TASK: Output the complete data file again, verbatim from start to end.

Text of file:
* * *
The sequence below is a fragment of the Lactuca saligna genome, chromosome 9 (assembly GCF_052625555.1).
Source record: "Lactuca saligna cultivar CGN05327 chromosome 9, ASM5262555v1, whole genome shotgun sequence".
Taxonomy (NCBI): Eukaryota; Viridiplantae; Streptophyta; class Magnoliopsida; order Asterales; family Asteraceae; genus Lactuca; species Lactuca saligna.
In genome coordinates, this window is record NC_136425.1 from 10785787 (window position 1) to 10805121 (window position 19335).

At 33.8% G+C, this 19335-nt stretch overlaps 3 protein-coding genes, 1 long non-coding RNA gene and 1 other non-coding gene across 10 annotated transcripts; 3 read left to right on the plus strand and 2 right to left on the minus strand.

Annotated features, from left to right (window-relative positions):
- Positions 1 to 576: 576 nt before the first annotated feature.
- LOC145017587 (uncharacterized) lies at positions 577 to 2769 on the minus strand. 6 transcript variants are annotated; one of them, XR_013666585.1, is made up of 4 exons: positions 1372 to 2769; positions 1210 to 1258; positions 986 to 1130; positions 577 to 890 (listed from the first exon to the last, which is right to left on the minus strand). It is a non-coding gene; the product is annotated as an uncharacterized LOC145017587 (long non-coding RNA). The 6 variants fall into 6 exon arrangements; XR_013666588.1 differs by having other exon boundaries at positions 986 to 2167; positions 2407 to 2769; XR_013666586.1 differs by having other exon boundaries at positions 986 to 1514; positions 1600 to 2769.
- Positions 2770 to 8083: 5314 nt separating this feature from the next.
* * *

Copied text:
The sequence below is a fragment of the Lactuca saligna genome, chromosome 9 (assembly GCF_052625555.1).
Source record: "Lactuca saligna cultivar CGN05327 chromosome 9, ASM5262555v1, whole genome shotgun sequence".
Taxonomy (NCBI): Eukaryota; Viridiplantae; Streptophyta; class Magnoliopsida; order Asterales; family Asteraceae; genus Lactuca; species Lactuca saligna.
In genome coordinates, this window is record NC_136425.1 from 10785787 (window position 1) to 10805121 (window position 19335).

At 33.8% G+C, this 19335-nt stretch overlaps 3 protein-coding genes, 1 long non-coding RNA gene and 1 other non-coding gene across 10 annotated transcripts; 3 read left to right on the plus strand and 2 right to left on the minus strand.

Annotated features, from left to right (window-relative positions):
- Positions 1 to 576: 576 nt before the first annotated feature.
- LOC145017587 (uncharacterized) lies at positions 577 to 2769 on the minus strand. 6 transcript variants are annotated; one of them, XR_013666585.1, is made up of 4 exons: positions 1372 to 2769; positions 1210 to 1258; positions 986 to 1130; positions 577 to 890 (listed from the first exon to the last, which is right to left on the minus strand). It is a non-coding gene; the product is annotated as an uncharacterized LOC145017587 (long non-coding RNA). The 6 variants fall into 6 exon arrangements; XR_013666588.1 differs by having other exon boundaries at positions 986 to 2167; positions 2407 to 2769; XR_013666586.1 differs by having other exon boundaries at positions 986 to 1514; positions 1600 to 2769.
- Positions 2770 to 8083: 5314 nt separating this feature from the next.